Jed didn’t think about Earth too much. Doing so meant remembering all the people he left behind six years ago. His father begging him to stay. His older sister stubbornly refusing to get onto that “deathtrap of a ship.” Jed had been fourteen, and he didn’t want his life to be mired in the dirt and ash that was Earth’s definite future. So he left.
Jedrian knew his pain was not unique. Everyone on the Wayfarer had left people behind. Knowing he was not alone didn’t make it any easier.
If he ignored it, he wouldn’t have to think how Earth’s “death date” was approaching in less than a year. How all the scientists and experts had given the planet he was born and raised on until next year before the oceans completely swallowed continents and the “bad weather” that had been getting worse and worse, would have become so bad that Earth would be inhospitable to humans.
He wouldn’t have to think about how his father, his sister, would choke on the ash thrown into the atmosphere from volcanoes erupting, how they would scramble to survive the mass flooding, how they probably would be dead within the next two years.
No, he didn’t have to think about that at all.
Kino looked up from his work as Jedrian wearily walked through the door. He grinned ear to ear, and his wide smile almost made the whole shitty day worth it.
Jed made an incoherent grunt.
He flopped onto the couch across from Kino. “I got caught staring at the engines again.”
“It’s not your fault it’s supposedly the most beautiful thing humanity has ever created,” he lifted his brush back to the canvas. “I would love to see it.”
Jed angled, trying to peek, but Kino turned the canvas away, smiling. Jed rolled his eyes and sprawled back on the couch. “Maybe I’ll take you there one day.”
“Then we’ll both get arrested and spaced to keep the Big Secret. You know you’re still under a confidentiality agreement, right?”
Jed blew a raspberry. “Whatever. They must know they can’t keep this a secret forever. I mean how much longer will people buy that a ship this size is powered by fusion? I mean really.”
Kino swept a broad stroke across his painting. “It’s not up to us. Let’s just focus on the little things, the things we can control.” He was only a year and a half older, but Jed felt that he had more wisdom and kindness than anyone he had ever met. Kino scrutinized the canvas for a moment, then nodded. “Done.”
Jed’s breath caught as Kino turned the painting towards him.
It was a watercolored portrait of him. Jedrian. Looking upwards at the expanse of stars surrounding him. The colors of his skin blurring and blending with the sea of stars behind him, while he stared out from the painting with a look of knowing confidence.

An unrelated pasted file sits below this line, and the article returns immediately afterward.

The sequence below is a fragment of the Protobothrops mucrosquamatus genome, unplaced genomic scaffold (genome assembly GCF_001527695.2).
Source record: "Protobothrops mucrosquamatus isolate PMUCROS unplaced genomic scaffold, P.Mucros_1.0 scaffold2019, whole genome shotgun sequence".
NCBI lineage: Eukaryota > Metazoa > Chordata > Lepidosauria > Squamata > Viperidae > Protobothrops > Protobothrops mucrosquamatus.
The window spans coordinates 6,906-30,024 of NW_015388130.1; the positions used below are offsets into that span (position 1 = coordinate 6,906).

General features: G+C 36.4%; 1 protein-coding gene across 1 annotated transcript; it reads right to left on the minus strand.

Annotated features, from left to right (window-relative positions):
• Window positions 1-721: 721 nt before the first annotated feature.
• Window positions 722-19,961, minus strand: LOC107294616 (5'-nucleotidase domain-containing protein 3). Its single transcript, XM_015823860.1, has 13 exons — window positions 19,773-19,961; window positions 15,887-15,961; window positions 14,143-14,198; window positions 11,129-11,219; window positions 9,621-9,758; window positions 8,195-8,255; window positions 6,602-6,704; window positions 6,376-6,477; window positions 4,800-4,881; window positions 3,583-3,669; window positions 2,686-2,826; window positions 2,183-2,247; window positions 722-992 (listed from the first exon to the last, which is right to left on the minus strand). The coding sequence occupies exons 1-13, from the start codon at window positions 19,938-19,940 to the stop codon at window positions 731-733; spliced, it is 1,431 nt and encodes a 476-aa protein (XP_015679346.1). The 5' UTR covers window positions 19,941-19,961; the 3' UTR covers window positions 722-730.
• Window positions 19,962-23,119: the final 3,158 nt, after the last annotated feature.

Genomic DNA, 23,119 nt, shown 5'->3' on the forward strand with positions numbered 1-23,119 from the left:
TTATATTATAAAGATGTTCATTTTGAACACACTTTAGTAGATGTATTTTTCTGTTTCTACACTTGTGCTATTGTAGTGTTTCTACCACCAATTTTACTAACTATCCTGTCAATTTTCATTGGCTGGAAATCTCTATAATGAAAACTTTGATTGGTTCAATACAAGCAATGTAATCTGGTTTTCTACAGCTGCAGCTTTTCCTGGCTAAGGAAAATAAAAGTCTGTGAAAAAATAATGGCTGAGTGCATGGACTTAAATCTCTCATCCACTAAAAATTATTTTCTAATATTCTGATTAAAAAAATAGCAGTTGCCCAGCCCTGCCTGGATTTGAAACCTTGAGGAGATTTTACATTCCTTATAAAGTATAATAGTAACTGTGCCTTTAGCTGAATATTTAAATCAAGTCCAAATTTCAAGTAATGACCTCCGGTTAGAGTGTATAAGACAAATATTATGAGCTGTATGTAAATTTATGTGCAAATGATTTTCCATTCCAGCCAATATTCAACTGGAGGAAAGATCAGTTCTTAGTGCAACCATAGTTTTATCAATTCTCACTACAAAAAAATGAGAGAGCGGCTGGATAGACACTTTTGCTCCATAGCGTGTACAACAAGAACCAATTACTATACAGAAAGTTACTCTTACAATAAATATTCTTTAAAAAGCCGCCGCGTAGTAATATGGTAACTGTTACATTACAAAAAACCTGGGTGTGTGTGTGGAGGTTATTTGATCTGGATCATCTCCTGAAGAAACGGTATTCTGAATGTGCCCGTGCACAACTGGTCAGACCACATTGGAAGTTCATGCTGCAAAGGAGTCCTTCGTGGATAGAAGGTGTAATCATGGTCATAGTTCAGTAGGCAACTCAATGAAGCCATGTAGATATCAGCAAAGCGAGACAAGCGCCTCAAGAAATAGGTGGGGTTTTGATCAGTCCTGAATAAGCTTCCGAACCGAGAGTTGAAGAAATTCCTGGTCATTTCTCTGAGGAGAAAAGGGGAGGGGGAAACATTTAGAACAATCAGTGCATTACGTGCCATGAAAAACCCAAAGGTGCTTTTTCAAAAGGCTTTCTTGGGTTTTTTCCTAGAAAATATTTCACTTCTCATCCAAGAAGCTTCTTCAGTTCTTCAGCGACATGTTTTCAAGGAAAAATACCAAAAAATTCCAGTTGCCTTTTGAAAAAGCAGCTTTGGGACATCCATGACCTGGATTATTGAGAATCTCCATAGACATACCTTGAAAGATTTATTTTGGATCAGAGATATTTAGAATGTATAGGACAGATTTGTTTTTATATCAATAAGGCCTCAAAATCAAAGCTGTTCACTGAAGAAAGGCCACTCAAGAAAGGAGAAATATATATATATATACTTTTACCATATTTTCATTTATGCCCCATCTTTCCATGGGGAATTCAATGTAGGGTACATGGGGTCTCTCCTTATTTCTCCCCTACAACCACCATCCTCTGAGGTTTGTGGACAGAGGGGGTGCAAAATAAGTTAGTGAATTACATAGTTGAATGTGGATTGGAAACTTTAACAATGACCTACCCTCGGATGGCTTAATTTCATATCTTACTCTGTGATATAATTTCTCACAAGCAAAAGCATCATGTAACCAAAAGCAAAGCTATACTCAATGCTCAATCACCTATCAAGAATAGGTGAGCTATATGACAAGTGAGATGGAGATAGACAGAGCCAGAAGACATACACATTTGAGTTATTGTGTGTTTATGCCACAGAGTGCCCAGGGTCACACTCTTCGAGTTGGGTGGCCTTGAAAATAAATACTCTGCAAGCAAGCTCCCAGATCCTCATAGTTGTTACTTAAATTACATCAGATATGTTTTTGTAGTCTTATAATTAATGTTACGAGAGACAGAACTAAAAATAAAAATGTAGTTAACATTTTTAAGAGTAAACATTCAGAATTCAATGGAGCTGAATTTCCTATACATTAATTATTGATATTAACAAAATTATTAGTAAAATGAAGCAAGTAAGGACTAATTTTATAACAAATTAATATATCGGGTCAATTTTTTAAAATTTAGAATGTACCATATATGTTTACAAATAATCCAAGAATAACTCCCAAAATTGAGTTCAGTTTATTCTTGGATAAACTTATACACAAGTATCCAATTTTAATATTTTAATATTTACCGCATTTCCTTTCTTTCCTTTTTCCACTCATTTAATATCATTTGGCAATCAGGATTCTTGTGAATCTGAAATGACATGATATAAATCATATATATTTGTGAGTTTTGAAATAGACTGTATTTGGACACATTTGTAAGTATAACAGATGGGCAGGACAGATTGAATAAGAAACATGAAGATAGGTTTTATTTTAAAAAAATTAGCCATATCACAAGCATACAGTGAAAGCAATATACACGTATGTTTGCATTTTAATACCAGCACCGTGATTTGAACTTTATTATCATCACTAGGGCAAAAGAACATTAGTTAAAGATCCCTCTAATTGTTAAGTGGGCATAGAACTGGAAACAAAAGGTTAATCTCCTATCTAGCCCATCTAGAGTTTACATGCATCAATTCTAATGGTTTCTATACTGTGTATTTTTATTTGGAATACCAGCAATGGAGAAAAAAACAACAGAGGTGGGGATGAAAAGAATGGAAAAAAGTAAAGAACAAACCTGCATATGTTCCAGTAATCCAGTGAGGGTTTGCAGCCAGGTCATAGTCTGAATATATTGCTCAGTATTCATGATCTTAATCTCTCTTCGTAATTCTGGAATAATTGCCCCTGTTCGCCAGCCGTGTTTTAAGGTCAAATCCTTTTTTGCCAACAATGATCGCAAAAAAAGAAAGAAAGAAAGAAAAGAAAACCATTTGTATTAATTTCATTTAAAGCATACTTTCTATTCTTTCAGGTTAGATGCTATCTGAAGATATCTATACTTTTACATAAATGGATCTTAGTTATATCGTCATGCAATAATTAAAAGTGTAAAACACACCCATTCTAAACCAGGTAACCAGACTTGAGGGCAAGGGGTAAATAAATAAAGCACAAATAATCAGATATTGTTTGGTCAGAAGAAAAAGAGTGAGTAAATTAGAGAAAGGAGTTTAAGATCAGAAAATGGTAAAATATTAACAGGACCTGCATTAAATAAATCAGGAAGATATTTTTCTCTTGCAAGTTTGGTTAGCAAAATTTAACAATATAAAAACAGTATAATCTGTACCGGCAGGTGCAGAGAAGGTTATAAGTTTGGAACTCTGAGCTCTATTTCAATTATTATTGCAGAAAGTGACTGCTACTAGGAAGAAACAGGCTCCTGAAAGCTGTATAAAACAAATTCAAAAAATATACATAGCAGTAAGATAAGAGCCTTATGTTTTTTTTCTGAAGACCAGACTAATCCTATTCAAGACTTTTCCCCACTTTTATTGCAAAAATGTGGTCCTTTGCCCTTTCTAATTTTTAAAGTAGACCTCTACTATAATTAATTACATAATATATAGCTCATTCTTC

He pulled Kino into a tight hug, feeling like he would lose hold of this amazing man if he eased up even for a second. Jed pulled away, staring into Kino’s brown eyes as he blushed.
Kino kissed Jed passionately, then whispered into his ear. “That’s how I see you. My man of the stars. My beautiful, perfect man.”
The two men began to wordlessly undress, unable to take their eyes off of each other. Jed pulled Kino to the couch, tracing his finger up his stomach, brushing over the faint scars from his top surgery, then wrapped his fingers in his wild hair and pulled him closer. “Marry me, Kino.”
Kino laughed. “What?”
Jed couldn’t stop grinning. “I know it’s only been nine months, but I can’t think of another person I’d want to spend the rest of my life with. I’m yours.”
“You’re mine, hmm…I like the sound of that.”
“Is that a yes?”
“Of course it’s a yes, you idiot!” Kin’s laughter was like the twinkling of bells. Jed had never heard anything more beautiful.
The two men fell into each other, bodies merging, two souls becoming one.
ABOUT THE AUTHOR
Blake Jackson always knew he was a little queer—in both senses of the word. “Normal” boys didn’t look at other boys, just as “normal” boys didn’t read Stephen King in sixth grade while everyone else was reading the Hunger Games. While adjusting to what his normal looked like compared to everyone else’s, Blake poured himself into books and found that this was the one place he felt truly at home. Since then, he has been obsessed with intense, emotional storytelling and emulating that in his works. Blake writes from his experience as a queer Asian-American imbuing that surrealness of being an outsider in a world where you don’t quite belong in all of his own written works. He uses genres such as horror, science fiction, and fantasy as vehicles for intensely personal stories in both his scripts and his prose. One of his screenplays, Outpost 137—a script about kids surviving horrors, both monstrous and human—was nominated for Loyola Marymount University’s Best Undergraduate Screenplay and Blake couldn’t be prouder of his little murder babies. A recent graduate from LMU, Blake can’t wait to step out into the light and share his talents with the world.